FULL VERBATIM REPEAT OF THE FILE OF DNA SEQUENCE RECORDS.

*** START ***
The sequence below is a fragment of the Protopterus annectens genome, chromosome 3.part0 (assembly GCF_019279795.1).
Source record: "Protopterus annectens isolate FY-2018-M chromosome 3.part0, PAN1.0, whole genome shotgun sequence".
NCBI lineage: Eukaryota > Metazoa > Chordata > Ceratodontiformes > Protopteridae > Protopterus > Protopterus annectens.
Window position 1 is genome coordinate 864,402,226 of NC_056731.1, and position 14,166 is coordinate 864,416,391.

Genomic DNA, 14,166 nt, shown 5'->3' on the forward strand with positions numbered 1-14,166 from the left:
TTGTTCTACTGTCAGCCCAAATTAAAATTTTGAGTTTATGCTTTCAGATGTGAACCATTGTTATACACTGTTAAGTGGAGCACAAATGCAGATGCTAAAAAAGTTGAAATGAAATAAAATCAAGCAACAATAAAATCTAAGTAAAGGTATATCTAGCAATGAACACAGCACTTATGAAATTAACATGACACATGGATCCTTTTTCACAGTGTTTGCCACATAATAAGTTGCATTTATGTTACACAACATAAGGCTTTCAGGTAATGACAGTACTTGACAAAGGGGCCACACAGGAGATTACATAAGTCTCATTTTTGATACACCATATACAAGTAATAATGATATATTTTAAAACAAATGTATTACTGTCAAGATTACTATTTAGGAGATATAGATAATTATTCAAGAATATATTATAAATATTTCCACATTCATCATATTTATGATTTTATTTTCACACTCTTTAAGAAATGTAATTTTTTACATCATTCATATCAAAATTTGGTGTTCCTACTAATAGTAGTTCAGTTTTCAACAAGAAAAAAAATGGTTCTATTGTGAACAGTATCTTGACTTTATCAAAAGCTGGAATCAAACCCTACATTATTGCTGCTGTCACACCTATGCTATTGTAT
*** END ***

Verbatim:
The sequence below is a fragment of the Protopterus annectens genome, chromosome 3.part0 (assembly GCF_019279795.1).
Source record: "Protopterus annectens isolate FY-2018-M chromosome 3.part0, PAN1.0, whole genome shotgun sequence".
NCBI lineage: Eukaryota > Metazoa > Chordata > Ceratodontiformes > Protopteridae > Protopterus > Protopterus annectens.
Window position 1 is genome coordinate 864,402,226 of NC_056731.1, and position 14,166 is coordinate 864,416,391.

Genomic DNA, 14,166 nt, shown 5'->3' on the forward strand with positions numbered 1-14,166 from the left:
TTGTTCTACTGTCAGCCCAAATTAAAATTTTGAGTTTATGCTTTCAGATGTGAACCATTGTTATACACTGTTAAGTGGAGCACAAATGCAGATGCTAAAAAAGTTGAAATGAAATAAAATCAAGCAACAATAAAATCTAAGTAAAGGTATATCTAGCAATGAACACAGCACTTATGAAATTAACATGACACATGGATCCTTTTTCACAGTGTTTGCCACATAATAAGTTGCATTTATGTTACACAACATAAGGCTTTCAGGTAATGACAGTACTTGACAAAGGGGCCACACAGGAGATTACATAAGTCTCATTTTTGATACACCATATACAAGTAATAATGATATATTTTAAAACAAATGTATTACTGTCAAGATTACTATTTAGGAGATATAGATAATTATTCAAGAATATATTATAAATATTTCCACATTCATCATATTTATGATTTTATTTTCACACTCTTTAAGAAATGTAATTTTTTACATCATTCATATCAAAATTTGGTGTTCCTACTAATAGTAGTTCAGTTTTCAACAAGAAAAAAAATGGTTCTATTGTGAACAGTATCTTGACTTTATCAAAAGCTGGAATCAAACCCTACATTATTGCTGCTGTCACACCTATGCTATTGTAT